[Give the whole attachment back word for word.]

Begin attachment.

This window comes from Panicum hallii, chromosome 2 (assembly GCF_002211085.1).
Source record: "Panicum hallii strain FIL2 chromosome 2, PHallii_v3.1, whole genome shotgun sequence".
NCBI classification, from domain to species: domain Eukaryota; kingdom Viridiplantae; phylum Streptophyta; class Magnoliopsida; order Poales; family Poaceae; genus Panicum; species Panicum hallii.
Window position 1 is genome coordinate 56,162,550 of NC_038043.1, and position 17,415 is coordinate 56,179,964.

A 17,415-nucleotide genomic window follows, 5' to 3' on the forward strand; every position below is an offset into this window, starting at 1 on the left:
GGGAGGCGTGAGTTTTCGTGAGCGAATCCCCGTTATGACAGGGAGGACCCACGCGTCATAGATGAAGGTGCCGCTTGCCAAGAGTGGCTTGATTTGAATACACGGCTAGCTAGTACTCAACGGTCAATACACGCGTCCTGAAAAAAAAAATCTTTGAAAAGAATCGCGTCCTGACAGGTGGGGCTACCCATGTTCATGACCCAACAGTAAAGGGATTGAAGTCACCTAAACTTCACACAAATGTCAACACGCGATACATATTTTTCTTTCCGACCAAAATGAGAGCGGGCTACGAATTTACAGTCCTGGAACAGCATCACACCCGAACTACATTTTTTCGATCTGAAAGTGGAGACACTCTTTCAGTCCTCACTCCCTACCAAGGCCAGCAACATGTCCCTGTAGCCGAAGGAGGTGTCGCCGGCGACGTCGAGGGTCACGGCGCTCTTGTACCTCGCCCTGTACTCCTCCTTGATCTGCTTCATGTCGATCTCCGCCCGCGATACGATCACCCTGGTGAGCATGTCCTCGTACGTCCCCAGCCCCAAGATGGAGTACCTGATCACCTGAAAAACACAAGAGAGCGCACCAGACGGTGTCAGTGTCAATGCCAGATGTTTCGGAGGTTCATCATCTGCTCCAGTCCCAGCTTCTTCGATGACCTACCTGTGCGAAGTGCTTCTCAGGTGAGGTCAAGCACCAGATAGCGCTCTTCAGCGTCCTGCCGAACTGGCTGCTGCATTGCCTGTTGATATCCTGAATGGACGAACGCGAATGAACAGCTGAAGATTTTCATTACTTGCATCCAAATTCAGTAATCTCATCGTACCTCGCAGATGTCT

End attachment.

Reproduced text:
This window comes from Panicum hallii, chromosome 2 (assembly GCF_002211085.1).
Source record: "Panicum hallii strain FIL2 chromosome 2, PHallii_v3.1, whole genome shotgun sequence".
NCBI classification, from domain to species: domain Eukaryota; kingdom Viridiplantae; phylum Streptophyta; class Magnoliopsida; order Poales; family Poaceae; genus Panicum; species Panicum hallii.
Window position 1 is genome coordinate 56,162,550 of NC_038043.1, and position 17,415 is coordinate 56,179,964.

A 17,415-nucleotide genomic window follows, 5' to 3' on the forward strand; every position below is an offset into this window, starting at 1 on the left:
GGGAGGCGTGAGTTTTCGTGAGCGAATCCCCGTTATGACAGGGAGGACCCACGCGTCATAGATGAAGGTGCCGCTTGCCAAGAGTGGCTTGATTTGAATACACGGCTAGCTAGTACTCAACGGTCAATACACGCGTCCTGAAAAAAAAAATCTTTGAAAAGAATCGCGTCCTGACAGGTGGGGCTACCCATGTTCATGACCCAACAGTAAAGGGATTGAAGTCACCTAAACTTCACACAAATGTCAACACGCGATACATATTTTTCTTTCCGACCAAAATGAGAGCGGGCTACGAATTTACAGTCCTGGAACAGCATCACACCCGAACTACATTTTTTCGATCTGAAAGTGGAGACACTCTTTCAGTCCTCACTCCCTACCAAGGCCAGCAACATGTCCCTGTAGCCGAAGGAGGTGTCGCCGGCGACGTCGAGGGTCACGGCGCTCTTGTACCTCGCCCTGTACTCCTCCTTGATCTGCTTCATGTCGATCTCCGCCCGCGATACGATCACCCTGGTGAGCATGTCCTCGTACGTCCCCAGCCCCAAGATGGAGTACCTGATCACCTGAAAAACACAAGAGAGCGCACCAGACGGTGTCAGTGTCAATGCCAGATGTTTCGGAGGTTCATCATCTGCTCCAGTCCCAGCTTCTTCGATGACCTACCTGTGCGAAGTGCTTCTCAGGTGAGGTCAAGCACCAGATAGCGCTCTTCAGCGTCCTGCCGAACTGGCTGCTGCATTGCCTGTTGATATCCTGAATGGACGAACGCGAATGAACAGCTGAAGATTTTCATTACTTGCATCCAAATTCAGTAATCTCATCGTACCTCGCAGATGTCT